We know you’ll be getting Father’s Day cards and gifts to this effect in a few days, but we wanted to take this time to more thoroughly explain our love for you.
Whether you’re the long-talks-about-life type, the lead-by-example type or something in between, we’ve learned a lot from you.
Maybe it’s your philosophy on important purchases: Do your research. Think it through. And buy neither the cheapest nor the most expensive option; pick something of good quality in between.
Maybe it’s your amazing recall of song lyrics to fit any mood or your generosity and selflessness and untiring work ethic.
Maybe you taught us how to make the best breakfast potatoes we’ve ever eaten; how to save a few drops of gas by easing off the accelerator earlier before red lights; how to water ski; how not to jump too quickly into relationships and how to be a good judge of character.
We’ve gained a lot from your influence, but there are certainly plenty of lessons we haven’t yet learned. The ones you’ve been trying to teach us for years – ALWAYS drive slower than you think you need to in the snow; reapply sunscreen more often than the bottle says, and wear a hat while you’re at it; arriving five minutes early is on time, and being on time is late.
There are surely more life lessons to come – the ones we can’t predict, but we’ll encounter as our lives progress.
Dads, you’ve been there for us at our park district soccer games, our middle school band concerts, our high school senior award ceremonies and our college graduations. You’ve been there when we’ve called home stressed out about some monster midterm, some funny noise our car is making, or even some stupid guy or girl.
We haven’t always thanked you, or said we love you, but we should have. Because we are thankful, and we do love you. We are listening to your advice, and more often than not, we are learning.
If not for you, we wouldn’t be here – literally and figuratively. If not for you, we wouldn’t understand the defensive three-second rule in basketball, the best way to impress our bosses or the history of Disco Demolition day at Comiskey Park. If not for you, we’d be lost – and that’s not just because we inherited your inert sense of direction.
We’d be lost without you, Dads, but with you, we’re centered, confident and right on track. We might wander, bruise our elbows in adult league softball so badly they can’t bend, fall down the rabbit hole of 401k confusion or forget how to recreate the magic of your breakfast potatoes.
But in all those moments, too, we know you’ll be there for us – in person, a phone call away, or even in spirit. You’re our fathers – you can’t help yourselves but love us, unconditionally, and we feel it.
So you see, that’s what we mean when we give you Father’s Day cards or ties or iTunes money or baseball tickets. You’re our Dads, and even if you wear elastic-waisted jean shorts in public, you rock and you always will.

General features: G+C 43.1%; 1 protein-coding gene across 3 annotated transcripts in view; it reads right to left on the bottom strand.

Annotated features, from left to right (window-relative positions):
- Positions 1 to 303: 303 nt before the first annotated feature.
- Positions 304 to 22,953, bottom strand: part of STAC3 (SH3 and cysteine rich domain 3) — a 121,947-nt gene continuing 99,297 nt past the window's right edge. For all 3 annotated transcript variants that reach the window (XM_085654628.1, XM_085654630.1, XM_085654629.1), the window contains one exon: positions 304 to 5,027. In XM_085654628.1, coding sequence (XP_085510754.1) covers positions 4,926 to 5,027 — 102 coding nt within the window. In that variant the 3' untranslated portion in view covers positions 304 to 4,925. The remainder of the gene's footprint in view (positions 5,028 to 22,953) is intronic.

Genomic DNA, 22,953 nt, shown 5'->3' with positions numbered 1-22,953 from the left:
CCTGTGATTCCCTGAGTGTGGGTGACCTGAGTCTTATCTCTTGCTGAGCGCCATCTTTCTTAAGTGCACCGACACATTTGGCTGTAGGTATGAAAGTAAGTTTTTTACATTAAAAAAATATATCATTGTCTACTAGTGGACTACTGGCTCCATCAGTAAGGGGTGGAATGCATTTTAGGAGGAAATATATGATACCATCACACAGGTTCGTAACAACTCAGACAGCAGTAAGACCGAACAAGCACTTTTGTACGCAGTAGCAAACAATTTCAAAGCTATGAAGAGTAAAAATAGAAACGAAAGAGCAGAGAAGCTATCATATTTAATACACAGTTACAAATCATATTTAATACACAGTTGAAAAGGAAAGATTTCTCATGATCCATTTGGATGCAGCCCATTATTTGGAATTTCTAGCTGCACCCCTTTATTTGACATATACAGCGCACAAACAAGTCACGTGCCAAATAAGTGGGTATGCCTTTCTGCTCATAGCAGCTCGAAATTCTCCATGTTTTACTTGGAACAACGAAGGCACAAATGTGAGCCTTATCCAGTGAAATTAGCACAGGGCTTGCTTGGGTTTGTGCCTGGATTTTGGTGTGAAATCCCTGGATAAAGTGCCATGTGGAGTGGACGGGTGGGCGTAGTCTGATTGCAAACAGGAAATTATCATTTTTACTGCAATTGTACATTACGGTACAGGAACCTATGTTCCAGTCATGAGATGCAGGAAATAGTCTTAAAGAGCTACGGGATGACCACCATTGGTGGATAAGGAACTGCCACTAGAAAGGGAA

Happy Father’s Day!
In our twenties, we have mixed feelings about getting carded, and that’s understandable. The experience can be welcome, completely routine, embarrassing, flattering or annoying depending on where you’re required to produce some ID. If it’s …
… to see an R rated movie: Seriously, 16-year-old theater employee, do you have to card everyone who looks under 50? You’re holding up the line.
… to buy an R rated DVD: Strange. Looking young is nice, but I can’t seriously look like I might still be in high school, can I?
… to get into Dave and Buster’s: If you were carding me at the bar, I’d understand. But at the door? I feel so much older than 18 I’m surprised you can’t see it on my face.
… when you’re 21: *Produces drivers license with pride, even swagger* Damn right I’m legal. Now what’s the cheapest beer you’ve got?
… when you’re 25: Routine. Weirder when it doesn’t happen … except at the corner pub where you’ve started to kinda know everyone. You never get carded there.
… with your parents: Get ready for the uncomfortable jokes about how you’re all grown up.
… at a concert: Just gimme the wristband already – I need to get as close to the stage as I can, and fast! Sheesh.
… at a wine bar: I guess I don’t look sophisticated enough to be here? Probably accurate. But age sure isn’t stopping me!
… at a summer festival: Wait, I have to pay for the wristband now, and for my drinks later? And what charity is this benefitting??
… when you’re 29: Can’t claim to know just yet, but I’d have to imagine it’d be something like this – rare, and not necessarily unwelcome or specifically welcome. Glad to look possibly college-aged, yet glad not to be drinking in a college bar.
What’s the strangest place you’ve ever been carded? How do you feel about the experience at this point in your twenties? Are your feelings as mixed as mine?